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Farmers talk drought at CPI Ag Expo
The summer's heat may have given way to frost. But, one of the worst droughts in the past 50 years continues. That had farmers talking at the annual CPI Ag Expo in Hastings.
So how worried are farmers about next summer?
Luckily for farmers here in Central Nebraska, most crops are irrigated.
But for those dry land farmers it's definitely a concern. But vendors at Tuesday's expo have a plan, in the form of seeds.
"Brings a lot of people together in one place at one time," said CPI Seed Coordinator Jon Botch.
For the past 11 years, CPI has brought together hundreds of local farmers with vendors from all across the state.
"It's a good opportunity for them to intermix with fellow farmers, they get to meet our vendors and talk to them about the different products they have, so it's a great opportunity," said Botch.
And if there's one thing farmers know things change rapidly.
"I think that's one of the things we know in agriculture, it changes every day, and the issue we had last year with wheat problems, with moisture, this year it could definitely be compounded," said Rhonda Kupke, DuPont Crop Protection.
The drought of 2012 had a profound effect on crops. Something farmers are keeping an eye on for 2013.
"On the irrigated ground it's not near the concern because they have the moisture, but on dry land it's become a real concern this year," said Botch.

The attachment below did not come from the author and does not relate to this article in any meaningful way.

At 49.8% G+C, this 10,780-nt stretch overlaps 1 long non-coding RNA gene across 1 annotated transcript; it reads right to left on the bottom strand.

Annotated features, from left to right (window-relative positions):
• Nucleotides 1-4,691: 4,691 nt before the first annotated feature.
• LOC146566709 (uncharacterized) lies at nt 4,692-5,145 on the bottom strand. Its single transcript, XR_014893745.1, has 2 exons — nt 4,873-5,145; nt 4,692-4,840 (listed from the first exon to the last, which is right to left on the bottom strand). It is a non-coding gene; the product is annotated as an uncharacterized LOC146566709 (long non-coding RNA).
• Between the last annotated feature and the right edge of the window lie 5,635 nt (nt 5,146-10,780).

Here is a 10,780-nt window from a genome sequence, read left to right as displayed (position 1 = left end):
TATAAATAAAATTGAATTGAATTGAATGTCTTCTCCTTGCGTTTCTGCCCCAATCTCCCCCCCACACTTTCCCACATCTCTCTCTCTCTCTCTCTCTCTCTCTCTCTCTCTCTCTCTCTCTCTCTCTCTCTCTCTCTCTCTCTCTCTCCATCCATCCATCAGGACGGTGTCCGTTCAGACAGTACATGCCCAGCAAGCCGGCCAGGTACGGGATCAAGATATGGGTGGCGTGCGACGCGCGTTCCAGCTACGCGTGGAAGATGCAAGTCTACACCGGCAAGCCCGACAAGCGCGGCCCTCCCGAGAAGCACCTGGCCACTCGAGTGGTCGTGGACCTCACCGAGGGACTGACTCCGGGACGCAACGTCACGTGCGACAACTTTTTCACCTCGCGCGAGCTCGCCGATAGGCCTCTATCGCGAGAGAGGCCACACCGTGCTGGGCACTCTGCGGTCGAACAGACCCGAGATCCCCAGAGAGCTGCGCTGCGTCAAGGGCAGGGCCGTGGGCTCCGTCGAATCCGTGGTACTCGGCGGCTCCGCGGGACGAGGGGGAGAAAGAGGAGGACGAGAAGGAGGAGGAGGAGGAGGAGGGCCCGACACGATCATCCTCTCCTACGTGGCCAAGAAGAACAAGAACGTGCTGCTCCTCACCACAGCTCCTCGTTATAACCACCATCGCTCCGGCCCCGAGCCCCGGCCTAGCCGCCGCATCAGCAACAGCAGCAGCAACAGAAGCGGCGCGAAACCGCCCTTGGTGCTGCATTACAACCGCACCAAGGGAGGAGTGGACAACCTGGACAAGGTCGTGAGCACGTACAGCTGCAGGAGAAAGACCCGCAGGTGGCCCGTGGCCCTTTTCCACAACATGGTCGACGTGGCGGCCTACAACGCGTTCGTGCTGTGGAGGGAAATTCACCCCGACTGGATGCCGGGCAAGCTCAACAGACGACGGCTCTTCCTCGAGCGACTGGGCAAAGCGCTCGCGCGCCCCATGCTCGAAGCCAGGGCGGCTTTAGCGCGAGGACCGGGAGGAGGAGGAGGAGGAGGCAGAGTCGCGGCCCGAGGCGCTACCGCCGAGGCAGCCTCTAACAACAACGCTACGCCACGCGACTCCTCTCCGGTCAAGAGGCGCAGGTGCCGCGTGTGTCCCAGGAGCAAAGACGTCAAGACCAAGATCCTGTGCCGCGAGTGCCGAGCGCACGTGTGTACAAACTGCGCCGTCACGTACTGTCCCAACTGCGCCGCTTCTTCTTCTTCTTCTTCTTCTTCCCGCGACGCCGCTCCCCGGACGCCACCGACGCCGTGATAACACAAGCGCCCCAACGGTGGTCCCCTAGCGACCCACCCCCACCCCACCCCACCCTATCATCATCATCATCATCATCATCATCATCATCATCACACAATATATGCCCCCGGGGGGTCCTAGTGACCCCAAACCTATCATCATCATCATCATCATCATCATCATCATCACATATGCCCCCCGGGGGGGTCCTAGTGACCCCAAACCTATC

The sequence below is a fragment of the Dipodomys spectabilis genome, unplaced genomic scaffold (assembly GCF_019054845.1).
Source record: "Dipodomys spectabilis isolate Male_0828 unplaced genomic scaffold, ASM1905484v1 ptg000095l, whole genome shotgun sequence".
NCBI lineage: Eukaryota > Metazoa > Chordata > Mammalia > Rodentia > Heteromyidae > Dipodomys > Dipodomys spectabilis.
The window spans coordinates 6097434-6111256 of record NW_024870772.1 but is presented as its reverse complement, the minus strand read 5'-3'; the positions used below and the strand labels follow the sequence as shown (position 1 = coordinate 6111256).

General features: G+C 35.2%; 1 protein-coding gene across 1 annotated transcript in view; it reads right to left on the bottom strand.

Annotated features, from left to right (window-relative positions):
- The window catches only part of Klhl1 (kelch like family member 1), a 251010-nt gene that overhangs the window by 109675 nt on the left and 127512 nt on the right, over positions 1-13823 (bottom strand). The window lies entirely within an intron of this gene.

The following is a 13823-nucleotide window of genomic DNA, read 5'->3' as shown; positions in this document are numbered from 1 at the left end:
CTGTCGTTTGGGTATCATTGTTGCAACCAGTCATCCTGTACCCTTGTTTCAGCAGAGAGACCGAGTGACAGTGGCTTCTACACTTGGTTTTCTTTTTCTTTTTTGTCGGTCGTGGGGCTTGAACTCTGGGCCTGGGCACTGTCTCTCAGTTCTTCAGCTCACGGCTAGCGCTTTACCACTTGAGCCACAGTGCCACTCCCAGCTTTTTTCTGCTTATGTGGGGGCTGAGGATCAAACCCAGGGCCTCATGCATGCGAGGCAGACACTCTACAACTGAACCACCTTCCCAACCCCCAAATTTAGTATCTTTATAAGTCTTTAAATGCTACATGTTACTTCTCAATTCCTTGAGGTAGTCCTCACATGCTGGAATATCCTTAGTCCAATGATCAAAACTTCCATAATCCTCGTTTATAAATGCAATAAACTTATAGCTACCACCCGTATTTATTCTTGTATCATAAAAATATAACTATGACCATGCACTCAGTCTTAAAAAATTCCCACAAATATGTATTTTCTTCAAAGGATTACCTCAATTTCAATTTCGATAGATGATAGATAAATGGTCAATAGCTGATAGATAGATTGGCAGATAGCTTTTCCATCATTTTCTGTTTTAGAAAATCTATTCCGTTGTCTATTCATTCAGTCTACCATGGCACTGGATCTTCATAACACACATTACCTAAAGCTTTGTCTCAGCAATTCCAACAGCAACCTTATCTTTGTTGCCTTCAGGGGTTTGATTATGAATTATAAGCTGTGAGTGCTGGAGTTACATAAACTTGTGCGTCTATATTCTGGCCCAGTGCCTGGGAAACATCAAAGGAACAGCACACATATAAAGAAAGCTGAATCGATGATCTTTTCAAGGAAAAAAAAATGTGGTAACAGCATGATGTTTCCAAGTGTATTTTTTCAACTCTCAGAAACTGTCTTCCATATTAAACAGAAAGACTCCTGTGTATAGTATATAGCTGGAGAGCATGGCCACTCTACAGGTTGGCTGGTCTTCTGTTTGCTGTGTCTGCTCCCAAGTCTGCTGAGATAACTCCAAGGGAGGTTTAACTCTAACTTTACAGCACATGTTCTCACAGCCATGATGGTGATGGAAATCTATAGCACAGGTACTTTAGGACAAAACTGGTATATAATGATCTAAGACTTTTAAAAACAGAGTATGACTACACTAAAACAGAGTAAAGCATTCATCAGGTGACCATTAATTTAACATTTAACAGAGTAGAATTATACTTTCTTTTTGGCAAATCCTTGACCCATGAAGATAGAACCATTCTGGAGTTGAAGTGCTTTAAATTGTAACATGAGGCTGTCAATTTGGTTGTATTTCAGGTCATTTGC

Rhonda-""I think we have to look at each year and try and keep the overall aspect of what our produces can bring to the table for the growers."
With those dryland farmers, products are available if the drought continues. Like the new Beam Armor seeds.
"It's a top quality product, it's the best we can find for our growers," said Botch.
And while farmers were busy locking in their 2013 needs, CPI was updating their stockholders on this past year.
"We probably had one of the biggest wheat sales season we've ever had and part of that, I think, was due to the drought," Botch said.
"Sales increased just over a billion dollars for it's a company that seems to be moving forward and we're quite excited about that," said CPI Chairman of the Board Bruce Favinger.
With the unknown of what next summer will bring, CPI says it's important to get input from farmers as well as vendors on what's working and what's not.
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